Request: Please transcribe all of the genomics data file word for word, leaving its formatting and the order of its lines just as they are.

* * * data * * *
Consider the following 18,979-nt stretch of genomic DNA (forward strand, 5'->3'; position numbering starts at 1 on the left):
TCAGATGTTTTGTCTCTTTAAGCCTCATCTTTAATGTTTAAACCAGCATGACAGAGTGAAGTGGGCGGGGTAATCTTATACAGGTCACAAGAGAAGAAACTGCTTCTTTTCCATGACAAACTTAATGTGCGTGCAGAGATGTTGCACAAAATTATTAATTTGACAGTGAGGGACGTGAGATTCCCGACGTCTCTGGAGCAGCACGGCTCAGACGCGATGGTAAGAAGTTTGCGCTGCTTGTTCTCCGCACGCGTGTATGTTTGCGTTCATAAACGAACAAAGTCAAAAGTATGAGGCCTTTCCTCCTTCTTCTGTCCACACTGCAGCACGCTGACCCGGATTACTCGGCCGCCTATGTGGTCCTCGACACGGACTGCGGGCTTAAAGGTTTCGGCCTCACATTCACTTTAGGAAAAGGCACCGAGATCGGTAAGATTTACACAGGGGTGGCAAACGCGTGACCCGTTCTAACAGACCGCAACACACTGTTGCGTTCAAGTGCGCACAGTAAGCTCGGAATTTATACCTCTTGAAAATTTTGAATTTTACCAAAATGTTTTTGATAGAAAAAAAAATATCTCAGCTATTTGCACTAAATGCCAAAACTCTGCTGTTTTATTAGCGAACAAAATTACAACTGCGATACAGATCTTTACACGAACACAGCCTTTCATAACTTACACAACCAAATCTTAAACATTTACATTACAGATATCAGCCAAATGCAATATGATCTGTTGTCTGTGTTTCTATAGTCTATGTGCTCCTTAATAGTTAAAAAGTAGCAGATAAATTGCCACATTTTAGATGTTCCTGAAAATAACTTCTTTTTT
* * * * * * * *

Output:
Consider the following 18,979-nt stretch of genomic DNA (forward strand, 5'->3'; position numbering starts at 1 on the left):
TCAGATGTTTTGTCTCTTTAAGCCTCATCTTTAATGTTTAAACCAGCATGACAGAGTGAAGTGGGCGGGGTAATCTTATACAGGTCACAAGAGAAGAAACTGCTTCTTTTCCATGACAAACTTAATGTGCGTGCAGAGATGTTGCACAAAATTATTAATTTGACAGTGAGGGACGTGAGATTCCCGACGTCTCTGGAGCAGCACGGCTCAGACGCGATGGTAAGAAGTTTGCGCTGCTTGTTCTCCGCACGCGTGTATGTTTGCGTTCATAAACGAACAAAGTCAAAAGTATGAGGCCTTTCCTCCTTCTTCTGTCCACACTGCAGCACGCTGACCCGGATTACTCGGCCGCCTATGTGGTCCTCGACACGGACTGCGGGCTTAAAGGTTTCGGCCTCACATTCACTTTAGGAAAAGGCACCGAGATCGGTAAGATTTACACAGGGGTGGCAAACGCGTGACCCGTTCTAACAGACCGCAACACACTGTTGCGTTCAAGTGCGCACAGTAAGCTCGGAATTTATACCTCTTGAAAATTTTGAATTTTACCAAAATGTTTTTGATAGAAAAAAAAATATCTCAGCTATTTGCACTAAATGCCAAAACTCTGCTGTTTTATTAGCGAACAAAATTACAACTGCGATACAGATCTTTACACGAACACAGCCTTTCATAACTTACACAACCAAATCTTAAACATTTACATTACAGATATCAGCCAAATGCAATATGATCTGTTGTCTGTGTTTCTATAGTCTATGTGCTCCTTAATAGTTAAAAAGTAGCAGATAAATTGCCACATTTTAGATGTTCCTGAAAATAACTTCTTTTTT